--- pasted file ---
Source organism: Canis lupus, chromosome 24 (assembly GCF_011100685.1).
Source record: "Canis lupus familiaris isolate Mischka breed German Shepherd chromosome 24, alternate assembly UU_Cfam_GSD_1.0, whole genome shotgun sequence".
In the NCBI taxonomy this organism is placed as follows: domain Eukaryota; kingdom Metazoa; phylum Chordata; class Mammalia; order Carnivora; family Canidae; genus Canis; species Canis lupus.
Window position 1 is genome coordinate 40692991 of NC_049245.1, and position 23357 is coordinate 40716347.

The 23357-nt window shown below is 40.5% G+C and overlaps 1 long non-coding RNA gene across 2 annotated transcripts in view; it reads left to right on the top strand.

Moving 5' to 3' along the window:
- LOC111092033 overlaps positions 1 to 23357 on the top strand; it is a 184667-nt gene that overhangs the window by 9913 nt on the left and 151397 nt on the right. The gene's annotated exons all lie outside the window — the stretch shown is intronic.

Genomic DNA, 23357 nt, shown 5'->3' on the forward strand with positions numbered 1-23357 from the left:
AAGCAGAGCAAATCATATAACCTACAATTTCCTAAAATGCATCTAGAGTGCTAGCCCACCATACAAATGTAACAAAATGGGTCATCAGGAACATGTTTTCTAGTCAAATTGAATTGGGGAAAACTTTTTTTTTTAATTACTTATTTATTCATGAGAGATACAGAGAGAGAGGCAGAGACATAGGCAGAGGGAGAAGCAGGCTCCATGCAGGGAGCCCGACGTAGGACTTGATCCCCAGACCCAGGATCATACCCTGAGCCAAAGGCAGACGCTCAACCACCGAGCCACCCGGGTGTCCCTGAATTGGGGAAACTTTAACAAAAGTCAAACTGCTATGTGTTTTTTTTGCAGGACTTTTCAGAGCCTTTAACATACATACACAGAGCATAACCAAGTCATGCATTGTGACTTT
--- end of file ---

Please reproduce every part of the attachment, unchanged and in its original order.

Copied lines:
Source organism: Canis lupus, chromosome 24 (assembly GCF_011100685.1).
Source record: "Canis lupus familiaris isolate Mischka breed German Shepherd chromosome 24, alternate assembly UU_Cfam_GSD_1.0, whole genome shotgun sequence".
In the NCBI taxonomy this organism is placed as follows: domain Eukaryota; kingdom Metazoa; phylum Chordata; class Mammalia; order Carnivora; family Canidae; genus Canis; species Canis lupus.
Window position 1 is genome coordinate 40692991 of NC_049245.1, and position 23357 is coordinate 40716347.

The 23357-nt window shown below is 40.5% G+C and overlaps 1 long non-coding RNA gene across 2 annotated transcripts in view; it reads left to right on the top strand.

Moving 5' to 3' along the window:
- LOC111092033 overlaps positions 1 to 23357 on the top strand; it is a 184667-nt gene that overhangs the window by 9913 nt on the left and 151397 nt on the right. The gene's annotated exons all lie outside the window — the stretch shown is intronic.

Genomic DNA, 23357 nt, shown 5'->3' on the forward strand with positions numbered 1-23357 from the left:
AAGCAGAGCAAATCATATAACCTACAATTTCCTAAAATGCATCTAGAGTGCTAGCCCACCATACAAATGTAACAAAATGGGTCATCAGGAACATGTTTTCTAGTCAAATTGAATTGGGGAAAACTTTTTTTTTTAATTACTTATTTATTCATGAGAGATACAGAGAGAGAGGCAGAGACATAGGCAGAGGGAGAAGCAGGCTCCATGCAGGGAGCCCGACGTAGGACTTGATCCCCAGACCCAGGATCATACCCTGAGCCAAAGGCAGACGCTCAACCACCGAGCCACCCGGGTGTCCCTGAATTGGGGAAACTTTAACAAAAGTCAAACTGCTATGTGTTTTTTTTGCAGGACTTTTCAGAGCCTTTAACATACATACACAGAGCATAACCAAGTCATGCATTGTGACTTT